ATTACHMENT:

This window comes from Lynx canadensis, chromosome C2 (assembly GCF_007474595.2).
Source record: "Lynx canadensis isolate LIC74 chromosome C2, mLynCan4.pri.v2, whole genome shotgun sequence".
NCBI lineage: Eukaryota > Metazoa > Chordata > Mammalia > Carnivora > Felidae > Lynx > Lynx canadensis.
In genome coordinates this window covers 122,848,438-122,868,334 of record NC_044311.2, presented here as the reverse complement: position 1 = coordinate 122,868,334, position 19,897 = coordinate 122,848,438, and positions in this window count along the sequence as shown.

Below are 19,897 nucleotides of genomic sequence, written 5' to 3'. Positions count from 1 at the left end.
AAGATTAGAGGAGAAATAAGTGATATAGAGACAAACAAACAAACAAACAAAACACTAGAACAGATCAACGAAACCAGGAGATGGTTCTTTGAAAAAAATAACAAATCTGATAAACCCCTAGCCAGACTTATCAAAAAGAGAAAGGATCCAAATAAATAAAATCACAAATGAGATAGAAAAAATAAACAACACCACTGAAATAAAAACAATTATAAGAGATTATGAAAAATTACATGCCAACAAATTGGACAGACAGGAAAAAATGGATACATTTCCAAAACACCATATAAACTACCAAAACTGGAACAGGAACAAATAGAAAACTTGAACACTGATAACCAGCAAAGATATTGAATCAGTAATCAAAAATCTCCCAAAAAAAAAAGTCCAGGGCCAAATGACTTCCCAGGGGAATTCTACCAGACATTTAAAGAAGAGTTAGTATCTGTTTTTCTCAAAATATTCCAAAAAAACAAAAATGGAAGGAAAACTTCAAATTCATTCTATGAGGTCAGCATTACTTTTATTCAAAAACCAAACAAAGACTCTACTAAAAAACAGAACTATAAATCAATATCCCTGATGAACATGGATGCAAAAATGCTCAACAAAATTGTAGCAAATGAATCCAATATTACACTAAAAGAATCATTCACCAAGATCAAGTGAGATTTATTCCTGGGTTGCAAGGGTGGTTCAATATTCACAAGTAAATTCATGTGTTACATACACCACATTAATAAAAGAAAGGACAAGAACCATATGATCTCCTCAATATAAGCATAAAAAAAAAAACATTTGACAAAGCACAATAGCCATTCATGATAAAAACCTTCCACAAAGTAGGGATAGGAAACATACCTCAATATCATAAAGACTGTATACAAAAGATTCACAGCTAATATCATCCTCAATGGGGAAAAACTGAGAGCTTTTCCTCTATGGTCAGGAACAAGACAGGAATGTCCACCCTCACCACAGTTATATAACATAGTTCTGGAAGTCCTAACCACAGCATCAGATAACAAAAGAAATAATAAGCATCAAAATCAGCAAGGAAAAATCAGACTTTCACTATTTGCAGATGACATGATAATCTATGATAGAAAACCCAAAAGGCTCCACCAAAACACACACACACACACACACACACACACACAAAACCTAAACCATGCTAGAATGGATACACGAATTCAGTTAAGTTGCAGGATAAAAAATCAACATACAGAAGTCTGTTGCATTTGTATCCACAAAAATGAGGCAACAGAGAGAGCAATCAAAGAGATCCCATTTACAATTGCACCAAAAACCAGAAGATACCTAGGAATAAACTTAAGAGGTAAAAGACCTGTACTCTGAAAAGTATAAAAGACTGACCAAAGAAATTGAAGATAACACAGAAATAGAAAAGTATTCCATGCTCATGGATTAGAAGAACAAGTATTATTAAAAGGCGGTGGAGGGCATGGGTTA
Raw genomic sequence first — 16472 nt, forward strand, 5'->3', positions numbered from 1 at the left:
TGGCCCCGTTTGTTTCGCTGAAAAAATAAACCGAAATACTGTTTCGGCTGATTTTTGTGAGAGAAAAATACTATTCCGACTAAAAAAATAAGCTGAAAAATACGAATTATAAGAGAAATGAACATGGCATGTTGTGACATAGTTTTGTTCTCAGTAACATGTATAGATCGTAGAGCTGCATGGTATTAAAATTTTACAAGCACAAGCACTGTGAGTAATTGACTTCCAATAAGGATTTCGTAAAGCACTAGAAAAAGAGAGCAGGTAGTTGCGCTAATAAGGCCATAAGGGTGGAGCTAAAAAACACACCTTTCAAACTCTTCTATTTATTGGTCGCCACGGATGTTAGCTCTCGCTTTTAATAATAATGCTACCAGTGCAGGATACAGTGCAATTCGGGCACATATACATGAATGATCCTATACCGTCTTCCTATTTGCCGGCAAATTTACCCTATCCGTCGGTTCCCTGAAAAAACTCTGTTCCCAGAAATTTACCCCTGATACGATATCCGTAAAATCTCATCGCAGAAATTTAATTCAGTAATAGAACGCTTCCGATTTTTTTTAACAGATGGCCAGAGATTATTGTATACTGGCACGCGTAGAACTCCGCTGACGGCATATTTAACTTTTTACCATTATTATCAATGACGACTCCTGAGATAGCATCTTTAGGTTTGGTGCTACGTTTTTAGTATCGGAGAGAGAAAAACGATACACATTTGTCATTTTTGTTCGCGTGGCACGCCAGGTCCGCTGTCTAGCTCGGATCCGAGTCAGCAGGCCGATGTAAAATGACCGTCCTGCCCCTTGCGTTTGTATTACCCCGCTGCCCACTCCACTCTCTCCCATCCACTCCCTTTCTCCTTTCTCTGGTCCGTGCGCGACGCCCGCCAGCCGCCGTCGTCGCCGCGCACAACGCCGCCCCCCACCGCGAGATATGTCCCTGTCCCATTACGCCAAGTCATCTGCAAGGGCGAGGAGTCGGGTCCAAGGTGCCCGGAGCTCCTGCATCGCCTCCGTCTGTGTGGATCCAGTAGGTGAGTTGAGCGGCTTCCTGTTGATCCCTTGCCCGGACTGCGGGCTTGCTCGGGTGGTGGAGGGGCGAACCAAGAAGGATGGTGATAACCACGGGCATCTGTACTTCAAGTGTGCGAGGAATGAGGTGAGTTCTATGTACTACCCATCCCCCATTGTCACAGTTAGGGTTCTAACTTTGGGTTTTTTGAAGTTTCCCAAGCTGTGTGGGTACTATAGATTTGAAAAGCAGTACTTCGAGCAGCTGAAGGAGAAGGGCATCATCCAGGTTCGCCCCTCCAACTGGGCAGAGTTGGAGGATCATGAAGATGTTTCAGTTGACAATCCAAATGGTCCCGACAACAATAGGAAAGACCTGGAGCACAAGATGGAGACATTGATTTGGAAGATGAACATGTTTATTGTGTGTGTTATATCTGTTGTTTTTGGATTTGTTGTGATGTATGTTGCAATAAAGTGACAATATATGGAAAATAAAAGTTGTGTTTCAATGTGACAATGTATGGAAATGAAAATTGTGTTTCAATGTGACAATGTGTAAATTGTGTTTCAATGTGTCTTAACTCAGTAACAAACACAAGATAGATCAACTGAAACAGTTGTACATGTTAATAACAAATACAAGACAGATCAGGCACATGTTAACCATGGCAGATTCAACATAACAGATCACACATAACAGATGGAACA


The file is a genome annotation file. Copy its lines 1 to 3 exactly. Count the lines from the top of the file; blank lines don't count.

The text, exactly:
This window comes from Lynx canadensis, chromosome C2 (assembly GCF_007474595.2).
Source record: "Lynx canadensis isolate LIC74 chromosome C2, mLynCan4.pri.v2, whole genome shotgun sequence".
NCBI lineage: Eukaryota > Metazoa > Chordata > Mammalia > Carnivora > Felidae > Lynx > Lynx canadensis.